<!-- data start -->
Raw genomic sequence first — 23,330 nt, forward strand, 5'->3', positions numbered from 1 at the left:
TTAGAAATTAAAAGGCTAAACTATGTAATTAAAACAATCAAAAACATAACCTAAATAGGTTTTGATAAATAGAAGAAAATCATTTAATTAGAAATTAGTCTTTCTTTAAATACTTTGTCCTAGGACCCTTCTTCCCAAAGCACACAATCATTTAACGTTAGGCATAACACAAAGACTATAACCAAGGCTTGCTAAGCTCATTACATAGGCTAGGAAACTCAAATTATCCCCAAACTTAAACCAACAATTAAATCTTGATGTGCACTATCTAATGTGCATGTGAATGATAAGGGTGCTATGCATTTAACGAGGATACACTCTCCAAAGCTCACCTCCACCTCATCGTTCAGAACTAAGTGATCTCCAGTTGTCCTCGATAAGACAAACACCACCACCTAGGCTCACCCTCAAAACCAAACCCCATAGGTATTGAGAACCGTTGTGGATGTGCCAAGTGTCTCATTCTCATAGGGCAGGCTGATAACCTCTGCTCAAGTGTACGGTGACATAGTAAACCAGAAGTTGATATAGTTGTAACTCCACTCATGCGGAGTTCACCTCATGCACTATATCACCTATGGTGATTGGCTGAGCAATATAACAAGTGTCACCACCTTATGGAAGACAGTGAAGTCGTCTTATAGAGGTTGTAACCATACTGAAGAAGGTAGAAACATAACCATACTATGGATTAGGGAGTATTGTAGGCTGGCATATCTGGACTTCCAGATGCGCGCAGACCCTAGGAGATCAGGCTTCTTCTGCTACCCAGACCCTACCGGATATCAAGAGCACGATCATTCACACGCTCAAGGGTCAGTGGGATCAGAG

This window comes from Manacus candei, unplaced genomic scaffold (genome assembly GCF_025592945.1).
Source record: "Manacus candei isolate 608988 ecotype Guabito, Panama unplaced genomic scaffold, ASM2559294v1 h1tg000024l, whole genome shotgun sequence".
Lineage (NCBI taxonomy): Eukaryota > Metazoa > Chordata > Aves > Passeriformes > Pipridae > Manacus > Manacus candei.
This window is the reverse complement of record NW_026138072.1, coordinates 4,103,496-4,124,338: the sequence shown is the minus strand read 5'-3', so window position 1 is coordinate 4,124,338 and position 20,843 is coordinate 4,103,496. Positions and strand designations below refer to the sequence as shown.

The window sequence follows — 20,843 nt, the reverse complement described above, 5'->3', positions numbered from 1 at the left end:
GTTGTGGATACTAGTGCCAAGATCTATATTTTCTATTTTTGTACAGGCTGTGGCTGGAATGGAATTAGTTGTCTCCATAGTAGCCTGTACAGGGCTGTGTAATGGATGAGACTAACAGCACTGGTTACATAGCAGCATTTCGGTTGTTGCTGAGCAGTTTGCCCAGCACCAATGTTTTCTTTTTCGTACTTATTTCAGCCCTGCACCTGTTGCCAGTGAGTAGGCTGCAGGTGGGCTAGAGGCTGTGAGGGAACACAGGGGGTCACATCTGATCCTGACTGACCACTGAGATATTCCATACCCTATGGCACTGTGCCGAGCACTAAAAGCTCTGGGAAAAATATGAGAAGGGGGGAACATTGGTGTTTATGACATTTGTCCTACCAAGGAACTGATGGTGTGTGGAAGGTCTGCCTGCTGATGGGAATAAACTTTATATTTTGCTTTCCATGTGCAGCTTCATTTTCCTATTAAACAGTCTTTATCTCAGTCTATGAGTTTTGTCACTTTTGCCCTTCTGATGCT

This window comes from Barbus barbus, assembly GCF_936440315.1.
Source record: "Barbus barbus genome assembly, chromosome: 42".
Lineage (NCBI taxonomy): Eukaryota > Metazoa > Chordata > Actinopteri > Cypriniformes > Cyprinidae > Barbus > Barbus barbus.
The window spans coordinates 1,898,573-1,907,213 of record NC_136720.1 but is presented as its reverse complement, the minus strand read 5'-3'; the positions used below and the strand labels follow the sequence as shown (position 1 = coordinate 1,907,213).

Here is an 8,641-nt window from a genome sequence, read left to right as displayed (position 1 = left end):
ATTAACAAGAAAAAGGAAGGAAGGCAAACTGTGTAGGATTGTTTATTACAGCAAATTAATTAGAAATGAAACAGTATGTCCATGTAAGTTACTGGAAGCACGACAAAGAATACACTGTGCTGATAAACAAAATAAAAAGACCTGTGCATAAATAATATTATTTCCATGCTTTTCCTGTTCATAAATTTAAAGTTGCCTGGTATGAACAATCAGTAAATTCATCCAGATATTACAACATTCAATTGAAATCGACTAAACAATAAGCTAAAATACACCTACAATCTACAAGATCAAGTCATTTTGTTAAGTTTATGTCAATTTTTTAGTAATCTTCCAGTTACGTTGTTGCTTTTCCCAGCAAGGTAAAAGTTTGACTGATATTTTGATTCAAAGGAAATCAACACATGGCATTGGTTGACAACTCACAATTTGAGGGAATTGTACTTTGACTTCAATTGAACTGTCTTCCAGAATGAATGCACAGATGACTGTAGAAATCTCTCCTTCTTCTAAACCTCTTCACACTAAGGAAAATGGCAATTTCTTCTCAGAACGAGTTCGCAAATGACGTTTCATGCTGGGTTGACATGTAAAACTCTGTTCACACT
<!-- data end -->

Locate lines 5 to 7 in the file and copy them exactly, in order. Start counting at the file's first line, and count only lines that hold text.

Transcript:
Lineage (NCBI taxonomy): Eukaryota > Metazoa > Chordata > Aves > Passeriformes > Pipridae > Manacus > Manacus candei.
This window is the reverse complement of record NW_026138072.1, coordinates 4,103,496-4,124,338: the sequence shown is the minus strand read 5'-3', so window position 1 is coordinate 4,124,338 and position 20,843 is coordinate 4,103,496. Positions and strand designations below refer to the sequence as shown.

The window sequence follows — 20,843 nt, the reverse complement described above, 5'->3', positions numbered from 1 at the left end: